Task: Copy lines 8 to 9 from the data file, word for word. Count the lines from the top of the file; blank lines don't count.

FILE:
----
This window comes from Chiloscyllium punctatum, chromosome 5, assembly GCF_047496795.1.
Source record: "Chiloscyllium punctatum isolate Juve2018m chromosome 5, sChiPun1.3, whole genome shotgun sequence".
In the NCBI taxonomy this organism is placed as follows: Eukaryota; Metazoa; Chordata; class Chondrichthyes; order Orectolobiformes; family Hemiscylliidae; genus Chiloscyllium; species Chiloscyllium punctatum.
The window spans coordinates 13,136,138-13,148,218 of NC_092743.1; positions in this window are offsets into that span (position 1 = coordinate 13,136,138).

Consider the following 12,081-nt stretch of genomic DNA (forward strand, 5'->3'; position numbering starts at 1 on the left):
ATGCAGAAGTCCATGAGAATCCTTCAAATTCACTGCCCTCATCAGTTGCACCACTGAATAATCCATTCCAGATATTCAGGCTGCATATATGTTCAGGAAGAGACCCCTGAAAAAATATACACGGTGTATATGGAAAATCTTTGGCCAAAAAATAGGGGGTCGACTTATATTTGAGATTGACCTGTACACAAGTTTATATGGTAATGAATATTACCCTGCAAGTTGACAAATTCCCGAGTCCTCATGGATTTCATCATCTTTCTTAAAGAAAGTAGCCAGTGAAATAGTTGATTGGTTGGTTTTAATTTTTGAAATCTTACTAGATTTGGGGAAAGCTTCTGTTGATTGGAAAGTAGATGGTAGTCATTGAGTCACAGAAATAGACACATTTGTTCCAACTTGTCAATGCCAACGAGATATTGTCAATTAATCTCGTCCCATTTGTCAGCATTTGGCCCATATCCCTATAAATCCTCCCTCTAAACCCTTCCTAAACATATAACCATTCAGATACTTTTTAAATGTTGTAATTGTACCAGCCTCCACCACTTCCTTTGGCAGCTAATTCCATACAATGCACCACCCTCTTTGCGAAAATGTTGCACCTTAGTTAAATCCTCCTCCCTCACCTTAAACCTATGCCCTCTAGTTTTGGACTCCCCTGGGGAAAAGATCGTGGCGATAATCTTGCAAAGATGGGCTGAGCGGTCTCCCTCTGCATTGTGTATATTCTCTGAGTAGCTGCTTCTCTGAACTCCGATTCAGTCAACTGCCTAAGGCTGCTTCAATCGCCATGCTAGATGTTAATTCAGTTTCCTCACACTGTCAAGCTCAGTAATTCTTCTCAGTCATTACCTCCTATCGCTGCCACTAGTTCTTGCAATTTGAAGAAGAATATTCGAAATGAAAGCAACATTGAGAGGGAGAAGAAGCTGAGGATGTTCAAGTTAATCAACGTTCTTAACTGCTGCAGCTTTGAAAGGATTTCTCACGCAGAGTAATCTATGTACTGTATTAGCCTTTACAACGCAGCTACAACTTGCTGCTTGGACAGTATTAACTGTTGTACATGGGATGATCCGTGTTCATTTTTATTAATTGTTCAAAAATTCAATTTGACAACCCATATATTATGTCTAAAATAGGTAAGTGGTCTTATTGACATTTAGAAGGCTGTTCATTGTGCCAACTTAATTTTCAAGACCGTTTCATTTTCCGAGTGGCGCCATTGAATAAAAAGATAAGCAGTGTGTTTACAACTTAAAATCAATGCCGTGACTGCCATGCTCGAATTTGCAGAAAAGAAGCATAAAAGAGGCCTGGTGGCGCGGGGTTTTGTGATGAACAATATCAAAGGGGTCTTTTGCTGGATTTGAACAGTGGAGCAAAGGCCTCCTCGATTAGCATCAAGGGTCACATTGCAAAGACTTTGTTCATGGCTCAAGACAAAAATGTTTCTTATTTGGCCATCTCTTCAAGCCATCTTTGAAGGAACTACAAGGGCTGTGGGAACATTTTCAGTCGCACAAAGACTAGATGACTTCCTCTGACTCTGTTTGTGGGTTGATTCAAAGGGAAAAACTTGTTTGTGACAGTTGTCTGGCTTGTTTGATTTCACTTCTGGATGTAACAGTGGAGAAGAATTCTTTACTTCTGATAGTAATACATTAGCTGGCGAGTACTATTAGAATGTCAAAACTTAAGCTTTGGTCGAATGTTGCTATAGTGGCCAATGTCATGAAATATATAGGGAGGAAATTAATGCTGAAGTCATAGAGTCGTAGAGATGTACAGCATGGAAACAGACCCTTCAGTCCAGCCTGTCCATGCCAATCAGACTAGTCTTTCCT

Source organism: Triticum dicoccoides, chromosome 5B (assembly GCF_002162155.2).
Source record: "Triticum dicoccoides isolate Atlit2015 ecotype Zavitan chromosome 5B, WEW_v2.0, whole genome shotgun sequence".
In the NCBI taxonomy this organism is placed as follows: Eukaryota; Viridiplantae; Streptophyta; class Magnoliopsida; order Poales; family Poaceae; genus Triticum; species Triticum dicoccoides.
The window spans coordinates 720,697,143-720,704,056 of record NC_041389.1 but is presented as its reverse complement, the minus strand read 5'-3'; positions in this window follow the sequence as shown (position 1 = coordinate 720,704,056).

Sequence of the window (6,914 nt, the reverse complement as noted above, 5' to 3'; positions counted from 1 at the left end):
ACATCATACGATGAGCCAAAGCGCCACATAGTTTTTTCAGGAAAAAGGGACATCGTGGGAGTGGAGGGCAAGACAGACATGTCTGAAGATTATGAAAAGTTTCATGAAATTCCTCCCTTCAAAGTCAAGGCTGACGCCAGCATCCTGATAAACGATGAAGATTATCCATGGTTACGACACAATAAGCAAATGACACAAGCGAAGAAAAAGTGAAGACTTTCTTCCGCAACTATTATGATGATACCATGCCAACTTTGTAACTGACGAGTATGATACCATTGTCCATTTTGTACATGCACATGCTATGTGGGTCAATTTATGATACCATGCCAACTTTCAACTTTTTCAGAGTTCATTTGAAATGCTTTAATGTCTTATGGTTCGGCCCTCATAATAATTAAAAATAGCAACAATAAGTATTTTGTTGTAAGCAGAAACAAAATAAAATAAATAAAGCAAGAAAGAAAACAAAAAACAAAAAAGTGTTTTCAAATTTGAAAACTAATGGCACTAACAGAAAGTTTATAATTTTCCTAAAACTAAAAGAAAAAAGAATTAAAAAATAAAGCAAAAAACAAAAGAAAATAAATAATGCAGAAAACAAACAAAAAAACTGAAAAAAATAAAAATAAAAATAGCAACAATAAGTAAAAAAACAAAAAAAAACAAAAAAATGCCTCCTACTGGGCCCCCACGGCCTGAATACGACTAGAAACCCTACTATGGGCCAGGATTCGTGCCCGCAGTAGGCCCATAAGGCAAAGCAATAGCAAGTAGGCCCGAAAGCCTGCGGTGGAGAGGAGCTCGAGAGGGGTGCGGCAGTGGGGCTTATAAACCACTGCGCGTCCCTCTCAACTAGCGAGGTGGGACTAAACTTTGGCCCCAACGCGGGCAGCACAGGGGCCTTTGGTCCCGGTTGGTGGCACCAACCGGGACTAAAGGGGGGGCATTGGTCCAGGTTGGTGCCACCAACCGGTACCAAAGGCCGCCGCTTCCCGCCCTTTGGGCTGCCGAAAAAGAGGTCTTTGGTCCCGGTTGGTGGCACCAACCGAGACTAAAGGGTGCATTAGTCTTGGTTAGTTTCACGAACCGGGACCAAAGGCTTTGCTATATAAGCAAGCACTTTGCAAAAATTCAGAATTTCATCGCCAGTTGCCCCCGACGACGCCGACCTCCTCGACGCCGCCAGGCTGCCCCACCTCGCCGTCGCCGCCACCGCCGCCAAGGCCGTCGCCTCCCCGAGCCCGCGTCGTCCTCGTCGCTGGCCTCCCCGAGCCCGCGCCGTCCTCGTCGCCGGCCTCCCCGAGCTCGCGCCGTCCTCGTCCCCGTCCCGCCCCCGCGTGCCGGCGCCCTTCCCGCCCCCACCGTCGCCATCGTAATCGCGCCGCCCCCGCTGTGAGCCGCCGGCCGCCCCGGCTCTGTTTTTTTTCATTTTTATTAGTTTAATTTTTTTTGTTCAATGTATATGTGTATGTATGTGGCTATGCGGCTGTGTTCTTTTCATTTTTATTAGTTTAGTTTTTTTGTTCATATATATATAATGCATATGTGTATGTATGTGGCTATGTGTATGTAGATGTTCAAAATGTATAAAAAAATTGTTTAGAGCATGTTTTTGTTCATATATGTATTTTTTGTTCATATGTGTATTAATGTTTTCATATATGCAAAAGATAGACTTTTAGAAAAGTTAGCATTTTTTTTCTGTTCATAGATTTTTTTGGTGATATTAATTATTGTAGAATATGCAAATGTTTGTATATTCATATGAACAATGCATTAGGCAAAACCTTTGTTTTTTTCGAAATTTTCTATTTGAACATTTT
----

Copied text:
Source record: "Triticum dicoccoides isolate Atlit2015 ecotype Zavitan chromosome 5B, WEW_v2.0, whole genome shotgun sequence".
In the NCBI taxonomy this organism is placed as follows: Eukaryota; Viridiplantae; Streptophyta; class Magnoliopsida; order Poales; family Poaceae; genus Triticum; species Triticum dicoccoides.